Health and work not cooperating with the original plan? Chalk another one up to Murphy's Law. Well-meant efforts to help result in toes getting stepped on? Insert saying about good intentions as paving stones. People throwing shade at your boy? You gotta do what you gotta do in the name of loyalty.

The way I see it, Sarah is the duly appointed head of Sad Puppies V. She made some judgment calls. I don't agree with all of them. But she didn't ask for my opinion, and she doesn't need my approval.

There's a flip side to the rights of leadership, though. If you claim to respect someone's authority, you don't get to selectively champion or downplay her agency depending on how you feel about the consequences. The rank and file are equally obligated to praise good decision-making and call out errors in judgment.

Since SP 2, I've been a loyal Sad Puppies supporter. I wouldn't have gotten my Campbell nomination without them. As mentioned above, Sarah is someone I deeply respect as an author. So you know where I'm coming from when I call her out for the following unforced error:
I did not feel guilty about a) not turning over Sad Puppies to someone else. Sad Puppies was Larry’s, then Brad’s, then Kate’s, and is now mine and next year will be mostly Amanda’s. We were in it from the beginning, and we have decided long ago that it would stay within the cabal, because none of us — all of us public figures to a degree or another — can afford to have something associated with our name taken down a crazy road without us having control over it. b) Not putting up a list for the Hugos — I was never going to put up a list. And I feel queasy about encouraging people to vote for an award that has been so thoroughly tainted. c) Not putting up a list for the Dragon. The Dragon is bigger than any of us. Some small names got in last year, but they were just because it was the first time.* Right now I’m not big enough for the dragons, and I doubt any who covet it are either.
*Emphasis mine.

Sarah's claim to the SP throne? No contest. Open and shut case in he favor. Her decision not to do a Hugo list? Understandable.

Glibly dismissing "some" of the incumbent Dragon Award winners as small-timers who got in due to a fluke?

It's probably a good idea at this point to take a step back and look at Sarah's statement from another angle. She mentions "some small names". Who could she be talking about?

Let's take a look at the list of 2016 Dragon Award winners.
  • John C. Wright: Nebula nominee. Tied the record for most Hugo nominations in one year (would've broken it but for Worldcon's selective application of the rules). Castalia House's flagship fiction author. It would be really weird for SP's leader to describe the Puppies' most nominated author as a "small name".
  • Larry Correia: The biggest Puppy author, at least in terms of physical size. We can a priori rule out The Mountain That Writes.
  • Sir Terry Pratchett: Big enough to have been knighted. Next.
  • David Weber: NYT best seller. Godfather of a whole genre. Next.
  • Naomi Novik: Strong seller. One of the few authors appreciated by Puppies and CHORFs alike. Calling her a "small name" would be a big stretch.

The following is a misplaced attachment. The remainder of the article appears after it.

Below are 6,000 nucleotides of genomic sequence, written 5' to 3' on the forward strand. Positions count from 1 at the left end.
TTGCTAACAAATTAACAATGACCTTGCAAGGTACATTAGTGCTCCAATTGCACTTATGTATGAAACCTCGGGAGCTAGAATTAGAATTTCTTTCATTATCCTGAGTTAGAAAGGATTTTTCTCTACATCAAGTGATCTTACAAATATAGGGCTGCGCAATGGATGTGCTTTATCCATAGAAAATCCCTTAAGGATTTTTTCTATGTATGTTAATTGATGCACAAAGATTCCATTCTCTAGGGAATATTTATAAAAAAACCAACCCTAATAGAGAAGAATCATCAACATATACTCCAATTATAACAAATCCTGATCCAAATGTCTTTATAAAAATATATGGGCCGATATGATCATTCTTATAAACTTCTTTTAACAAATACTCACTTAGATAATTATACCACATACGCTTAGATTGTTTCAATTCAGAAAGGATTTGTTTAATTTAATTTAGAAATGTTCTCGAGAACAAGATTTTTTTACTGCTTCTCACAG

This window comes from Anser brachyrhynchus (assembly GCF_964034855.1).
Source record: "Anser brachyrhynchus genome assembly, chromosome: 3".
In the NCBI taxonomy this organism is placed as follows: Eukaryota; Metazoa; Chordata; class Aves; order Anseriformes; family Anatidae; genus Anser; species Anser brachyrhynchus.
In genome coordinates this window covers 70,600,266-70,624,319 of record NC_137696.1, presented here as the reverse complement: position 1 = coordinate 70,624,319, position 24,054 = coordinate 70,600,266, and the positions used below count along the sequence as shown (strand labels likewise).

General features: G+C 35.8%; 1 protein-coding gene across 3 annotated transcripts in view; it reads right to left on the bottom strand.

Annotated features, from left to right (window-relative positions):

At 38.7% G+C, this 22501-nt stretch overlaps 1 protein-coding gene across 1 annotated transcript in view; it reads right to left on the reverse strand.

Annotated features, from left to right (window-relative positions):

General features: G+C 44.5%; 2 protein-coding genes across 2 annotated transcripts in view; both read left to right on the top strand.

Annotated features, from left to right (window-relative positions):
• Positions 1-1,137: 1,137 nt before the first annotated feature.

• Nick Cole: Please. Nick could buy and sell us all 17 times over and have enough left for a steak dinner with a side of avocado-topped hash browns.
  • Neil Gaiman: The last SFF rock star. Nick is huge, and Neil could make him his cabana boy.
  • Andy Weir: Has a movie directed by Ridley Scott.
  • George R. R. Martin: Has an HBO series starring Peter Dinklage.
  • Brian Niemeier: Admittedly the smallest name on the list. I got nothin'. Unless you count:
Campbell finalist, Amazon top 30 horror author, Space Opera top 5 best seller (thanks, Larry!), Science Fiction #1 best seller.

Awards and honors are nice, and I'm thankful for all of them. But what I appreciate most about them by far is that they're quantifiable evidence that I'm reaching and pleasing readers.

You guys out there reading this are the reason I can add all of the items above to my resume, and most importantly, you're the reason I write in the first place.

Sarah has a point. I'm not a household name like Gaiman or Martin. I'll never approach John's technical and stylistic mastery. I don't sell nearly as well as Larry or Nick.

That's fine. Sarah and the CHORFs can say what they want about me. Just like she doesn't need my approval, I don't seek approval from anyone except for my readers.

I respect Sarah, and that means not turning a blind eye when she makes a bad call. The "small name" label she used smacks of analog thinking. Again, that's understandable for someone who started out in tradpub. But the game has changed. Now indie authors you've never heard of are quietly making six figures and more--and there are more of them than you'd think--all without book tours, B&N co-op, TV ads, or convention appearances.

But let's take a step back. Who does Sarah think is big enough to win a Dragon? How does she define a "big name" author?
Because awards are a game of the left. And a game of authors with a great big following. My books sell okay, but I’m not yet where I could win a Dragon, or where it would do any good for my career, because you know what? Amazon rankings don’t lie. Someday, maybe.
Before we proceed, let it be known that Sarah's chosen metric for which authors are worthy of a Dragon Award is Amazon sales rank.

Full disclosure: I firmly believe that for any author, comparing yourself to another author is a sure path to insanity. I'm a live and let live kind of guy. You can take shots at me all day, and I'll take it in stride.